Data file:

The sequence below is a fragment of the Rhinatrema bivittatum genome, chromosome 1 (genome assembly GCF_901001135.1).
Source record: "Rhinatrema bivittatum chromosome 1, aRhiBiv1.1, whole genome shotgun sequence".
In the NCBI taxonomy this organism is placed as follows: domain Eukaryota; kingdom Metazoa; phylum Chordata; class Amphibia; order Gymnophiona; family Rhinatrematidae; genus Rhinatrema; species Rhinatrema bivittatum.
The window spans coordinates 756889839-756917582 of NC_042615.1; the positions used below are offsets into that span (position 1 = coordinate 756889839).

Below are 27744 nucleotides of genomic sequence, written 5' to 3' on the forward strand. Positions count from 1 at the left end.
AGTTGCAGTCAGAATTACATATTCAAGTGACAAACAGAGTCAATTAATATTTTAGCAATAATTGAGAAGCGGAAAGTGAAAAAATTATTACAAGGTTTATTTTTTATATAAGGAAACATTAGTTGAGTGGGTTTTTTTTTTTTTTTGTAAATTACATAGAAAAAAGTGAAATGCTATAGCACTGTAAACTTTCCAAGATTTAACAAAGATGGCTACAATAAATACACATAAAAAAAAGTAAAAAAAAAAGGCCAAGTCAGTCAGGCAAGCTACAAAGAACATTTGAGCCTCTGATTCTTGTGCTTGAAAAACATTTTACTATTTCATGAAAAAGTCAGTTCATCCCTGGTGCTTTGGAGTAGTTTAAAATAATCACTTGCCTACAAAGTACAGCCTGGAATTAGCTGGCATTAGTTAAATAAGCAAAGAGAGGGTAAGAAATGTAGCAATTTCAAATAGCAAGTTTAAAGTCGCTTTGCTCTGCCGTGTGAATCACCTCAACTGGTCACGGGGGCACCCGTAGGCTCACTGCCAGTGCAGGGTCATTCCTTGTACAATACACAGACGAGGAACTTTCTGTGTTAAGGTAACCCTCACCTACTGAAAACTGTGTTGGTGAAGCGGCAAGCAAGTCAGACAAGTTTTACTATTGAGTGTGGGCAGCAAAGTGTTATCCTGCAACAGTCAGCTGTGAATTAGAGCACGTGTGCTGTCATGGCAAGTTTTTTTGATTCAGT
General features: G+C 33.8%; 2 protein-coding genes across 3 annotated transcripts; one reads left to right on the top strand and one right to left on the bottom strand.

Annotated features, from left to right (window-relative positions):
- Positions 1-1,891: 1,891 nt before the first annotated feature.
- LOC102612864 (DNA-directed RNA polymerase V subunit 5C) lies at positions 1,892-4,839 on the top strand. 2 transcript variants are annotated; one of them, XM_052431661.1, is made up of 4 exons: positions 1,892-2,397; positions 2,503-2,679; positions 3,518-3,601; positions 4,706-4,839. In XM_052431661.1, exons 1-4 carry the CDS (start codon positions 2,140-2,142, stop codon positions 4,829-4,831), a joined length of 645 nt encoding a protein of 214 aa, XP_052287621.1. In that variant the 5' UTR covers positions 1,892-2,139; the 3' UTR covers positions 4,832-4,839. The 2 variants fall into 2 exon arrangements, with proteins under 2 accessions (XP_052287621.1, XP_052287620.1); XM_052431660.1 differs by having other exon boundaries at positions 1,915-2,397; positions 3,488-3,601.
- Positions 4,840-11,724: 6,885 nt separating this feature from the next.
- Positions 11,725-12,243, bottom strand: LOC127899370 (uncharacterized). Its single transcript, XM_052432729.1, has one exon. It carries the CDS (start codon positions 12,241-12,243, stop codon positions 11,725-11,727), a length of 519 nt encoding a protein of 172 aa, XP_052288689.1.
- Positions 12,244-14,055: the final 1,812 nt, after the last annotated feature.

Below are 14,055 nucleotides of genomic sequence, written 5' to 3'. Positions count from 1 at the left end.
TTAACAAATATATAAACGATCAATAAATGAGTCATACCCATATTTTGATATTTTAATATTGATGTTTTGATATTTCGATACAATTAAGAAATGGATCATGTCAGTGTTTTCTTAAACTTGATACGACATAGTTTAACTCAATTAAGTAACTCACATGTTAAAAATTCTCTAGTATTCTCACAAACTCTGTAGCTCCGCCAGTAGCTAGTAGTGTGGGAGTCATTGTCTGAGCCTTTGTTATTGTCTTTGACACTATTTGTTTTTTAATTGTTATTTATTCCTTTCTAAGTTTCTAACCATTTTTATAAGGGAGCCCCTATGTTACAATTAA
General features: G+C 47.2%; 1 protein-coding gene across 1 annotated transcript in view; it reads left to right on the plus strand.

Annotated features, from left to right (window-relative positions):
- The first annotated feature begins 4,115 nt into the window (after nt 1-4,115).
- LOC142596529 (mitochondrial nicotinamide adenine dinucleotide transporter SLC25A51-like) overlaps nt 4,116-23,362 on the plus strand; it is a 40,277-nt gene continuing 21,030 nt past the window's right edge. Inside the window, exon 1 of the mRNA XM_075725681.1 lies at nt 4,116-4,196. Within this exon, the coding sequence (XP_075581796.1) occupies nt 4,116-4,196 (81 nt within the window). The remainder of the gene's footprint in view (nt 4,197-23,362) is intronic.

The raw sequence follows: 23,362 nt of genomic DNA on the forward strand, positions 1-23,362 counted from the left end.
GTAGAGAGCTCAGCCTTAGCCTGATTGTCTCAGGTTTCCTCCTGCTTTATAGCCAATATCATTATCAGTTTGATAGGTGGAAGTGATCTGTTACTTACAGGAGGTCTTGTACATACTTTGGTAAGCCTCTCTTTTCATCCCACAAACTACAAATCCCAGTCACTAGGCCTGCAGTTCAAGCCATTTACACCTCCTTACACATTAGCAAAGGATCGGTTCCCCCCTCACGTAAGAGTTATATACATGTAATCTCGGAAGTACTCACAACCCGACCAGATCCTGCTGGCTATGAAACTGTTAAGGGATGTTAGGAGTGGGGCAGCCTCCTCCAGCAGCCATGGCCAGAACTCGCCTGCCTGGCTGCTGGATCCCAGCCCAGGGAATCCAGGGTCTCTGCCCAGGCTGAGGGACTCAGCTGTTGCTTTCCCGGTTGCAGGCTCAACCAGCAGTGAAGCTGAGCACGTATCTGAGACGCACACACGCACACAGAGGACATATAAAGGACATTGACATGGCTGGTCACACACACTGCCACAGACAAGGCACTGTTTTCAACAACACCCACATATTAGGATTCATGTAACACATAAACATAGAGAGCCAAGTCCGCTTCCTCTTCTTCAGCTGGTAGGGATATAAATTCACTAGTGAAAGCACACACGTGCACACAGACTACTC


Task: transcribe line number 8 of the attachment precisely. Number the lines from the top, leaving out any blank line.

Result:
Annotated features, from left to right (window-relative positions):